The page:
Well, that technology exists today, and Traffic Information Service—Broadcast (TIS-B) is a big part of it. But to understand TIS-B, it really helps to discuss the broader enabling technology, Automatic Dependent Surveillance-Broadcast (ADS-B).
ADS-B uses GPS satellites instead of ground-based radar to determine aircraft position. The FAA has mandated ADS-B Out equipage for operations after January 1, 2020, in any airspace where a transponder is required today. ADS-B In, which is optional, provides the ability to “see” other ADS-B-equipped airplanes.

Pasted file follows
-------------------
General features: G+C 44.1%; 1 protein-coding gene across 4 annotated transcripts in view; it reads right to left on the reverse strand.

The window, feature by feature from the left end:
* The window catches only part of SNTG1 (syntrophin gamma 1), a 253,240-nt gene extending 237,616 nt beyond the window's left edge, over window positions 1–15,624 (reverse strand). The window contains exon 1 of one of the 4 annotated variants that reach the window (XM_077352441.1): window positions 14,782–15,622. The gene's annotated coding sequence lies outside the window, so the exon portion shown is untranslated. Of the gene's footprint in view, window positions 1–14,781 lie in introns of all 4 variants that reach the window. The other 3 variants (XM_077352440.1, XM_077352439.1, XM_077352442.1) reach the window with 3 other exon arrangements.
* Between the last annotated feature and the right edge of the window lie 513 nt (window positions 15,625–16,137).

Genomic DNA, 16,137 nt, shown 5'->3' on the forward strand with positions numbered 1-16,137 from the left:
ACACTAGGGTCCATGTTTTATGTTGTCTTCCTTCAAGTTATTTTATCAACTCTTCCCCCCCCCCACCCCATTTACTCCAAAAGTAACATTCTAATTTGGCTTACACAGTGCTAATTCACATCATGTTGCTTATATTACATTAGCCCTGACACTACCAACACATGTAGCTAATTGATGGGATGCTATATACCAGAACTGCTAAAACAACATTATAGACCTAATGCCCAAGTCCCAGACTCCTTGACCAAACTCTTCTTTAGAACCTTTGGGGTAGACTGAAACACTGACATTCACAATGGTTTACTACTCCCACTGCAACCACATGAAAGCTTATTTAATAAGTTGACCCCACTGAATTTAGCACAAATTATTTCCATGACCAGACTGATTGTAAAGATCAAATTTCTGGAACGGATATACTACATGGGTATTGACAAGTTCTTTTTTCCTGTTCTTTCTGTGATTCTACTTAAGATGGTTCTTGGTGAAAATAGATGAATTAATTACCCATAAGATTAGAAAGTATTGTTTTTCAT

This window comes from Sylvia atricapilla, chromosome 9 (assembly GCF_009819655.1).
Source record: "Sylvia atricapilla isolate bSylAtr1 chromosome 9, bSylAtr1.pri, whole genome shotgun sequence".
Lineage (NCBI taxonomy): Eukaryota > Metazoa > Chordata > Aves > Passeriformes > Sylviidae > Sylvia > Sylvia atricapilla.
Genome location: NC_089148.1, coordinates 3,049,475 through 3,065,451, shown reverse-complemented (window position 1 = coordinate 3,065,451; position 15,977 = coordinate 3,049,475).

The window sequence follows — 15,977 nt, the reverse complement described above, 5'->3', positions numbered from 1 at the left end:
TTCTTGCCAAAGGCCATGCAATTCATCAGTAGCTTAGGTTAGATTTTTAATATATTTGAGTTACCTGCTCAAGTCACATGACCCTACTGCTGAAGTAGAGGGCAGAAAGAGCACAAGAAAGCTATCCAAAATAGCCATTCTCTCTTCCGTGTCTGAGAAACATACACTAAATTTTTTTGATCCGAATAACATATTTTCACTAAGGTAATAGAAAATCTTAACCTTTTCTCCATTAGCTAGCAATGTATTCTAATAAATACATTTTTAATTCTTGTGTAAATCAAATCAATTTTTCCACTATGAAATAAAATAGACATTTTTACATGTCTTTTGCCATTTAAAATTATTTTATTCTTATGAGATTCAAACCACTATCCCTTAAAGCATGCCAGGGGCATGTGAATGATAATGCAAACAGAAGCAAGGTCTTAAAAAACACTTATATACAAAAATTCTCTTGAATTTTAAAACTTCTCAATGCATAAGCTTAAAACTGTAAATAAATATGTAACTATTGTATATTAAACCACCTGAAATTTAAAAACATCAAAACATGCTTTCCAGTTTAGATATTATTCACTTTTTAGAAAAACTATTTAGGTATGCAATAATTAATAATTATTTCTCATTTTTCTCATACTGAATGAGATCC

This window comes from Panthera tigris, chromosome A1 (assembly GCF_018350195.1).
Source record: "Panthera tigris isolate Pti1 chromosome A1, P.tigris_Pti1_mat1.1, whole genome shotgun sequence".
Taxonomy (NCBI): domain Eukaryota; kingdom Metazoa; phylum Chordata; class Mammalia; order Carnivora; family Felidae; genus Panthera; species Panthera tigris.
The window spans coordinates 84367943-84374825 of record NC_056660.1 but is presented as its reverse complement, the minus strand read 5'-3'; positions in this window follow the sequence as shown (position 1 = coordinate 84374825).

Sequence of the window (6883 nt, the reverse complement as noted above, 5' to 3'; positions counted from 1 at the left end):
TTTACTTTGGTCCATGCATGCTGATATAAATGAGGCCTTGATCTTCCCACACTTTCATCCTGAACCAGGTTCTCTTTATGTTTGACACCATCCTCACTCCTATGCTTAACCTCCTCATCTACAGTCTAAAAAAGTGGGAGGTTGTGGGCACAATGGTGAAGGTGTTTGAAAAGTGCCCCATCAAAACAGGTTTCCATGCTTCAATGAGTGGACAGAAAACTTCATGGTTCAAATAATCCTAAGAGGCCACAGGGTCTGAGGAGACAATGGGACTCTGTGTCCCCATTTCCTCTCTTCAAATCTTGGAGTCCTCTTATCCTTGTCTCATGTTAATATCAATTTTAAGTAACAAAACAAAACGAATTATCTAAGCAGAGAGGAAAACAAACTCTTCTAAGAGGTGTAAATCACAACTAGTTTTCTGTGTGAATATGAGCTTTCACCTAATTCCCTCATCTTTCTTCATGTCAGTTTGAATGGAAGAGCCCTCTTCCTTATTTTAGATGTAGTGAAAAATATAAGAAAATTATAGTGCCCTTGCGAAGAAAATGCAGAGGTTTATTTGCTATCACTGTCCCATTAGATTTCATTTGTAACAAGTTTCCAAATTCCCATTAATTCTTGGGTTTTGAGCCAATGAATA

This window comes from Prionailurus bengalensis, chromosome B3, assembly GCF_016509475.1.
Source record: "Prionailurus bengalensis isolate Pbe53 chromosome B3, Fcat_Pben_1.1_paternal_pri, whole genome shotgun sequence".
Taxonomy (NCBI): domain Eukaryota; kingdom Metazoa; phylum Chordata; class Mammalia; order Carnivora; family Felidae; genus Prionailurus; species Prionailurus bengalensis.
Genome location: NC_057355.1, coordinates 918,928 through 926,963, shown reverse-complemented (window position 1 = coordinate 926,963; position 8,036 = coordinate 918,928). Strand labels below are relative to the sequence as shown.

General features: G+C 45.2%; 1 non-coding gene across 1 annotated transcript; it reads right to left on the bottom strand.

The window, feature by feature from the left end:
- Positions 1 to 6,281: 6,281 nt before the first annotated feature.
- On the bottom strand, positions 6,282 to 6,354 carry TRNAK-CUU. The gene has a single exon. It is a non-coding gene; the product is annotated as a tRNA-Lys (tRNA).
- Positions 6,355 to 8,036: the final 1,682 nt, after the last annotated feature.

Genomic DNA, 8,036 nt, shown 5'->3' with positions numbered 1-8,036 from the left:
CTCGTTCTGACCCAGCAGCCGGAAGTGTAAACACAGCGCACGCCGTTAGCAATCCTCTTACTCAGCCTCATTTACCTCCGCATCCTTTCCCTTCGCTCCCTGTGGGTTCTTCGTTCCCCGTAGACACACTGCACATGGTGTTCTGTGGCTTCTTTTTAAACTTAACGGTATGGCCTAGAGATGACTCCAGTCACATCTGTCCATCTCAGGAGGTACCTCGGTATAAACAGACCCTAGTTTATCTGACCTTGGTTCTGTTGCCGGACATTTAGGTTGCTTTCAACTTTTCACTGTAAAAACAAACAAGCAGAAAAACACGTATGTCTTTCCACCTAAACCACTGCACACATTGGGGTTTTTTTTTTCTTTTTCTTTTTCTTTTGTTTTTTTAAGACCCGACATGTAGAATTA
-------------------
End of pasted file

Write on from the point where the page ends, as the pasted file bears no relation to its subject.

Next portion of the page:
However, aircraft equipped only with traditional Mode A/C transponders are invisible to ADS-B equipment. That’s where TIS-B comes in.
TIS-B takes the position and altitude of an air traffic control radar target, converts that information into a format that’s compatible with ADS-B, and then broadcasts the information to aircraft equipped with either of the two U.S. ADS-B datalinks, the 1090-MHz extended squitter (1090ES) and the 978-MHz universal access transceiver (978UAT) frequencies.
For a pilot to benefit from TIS-B, his or her aircraft must be equipped with ADS-B In, and operating in airspace with radar coverage.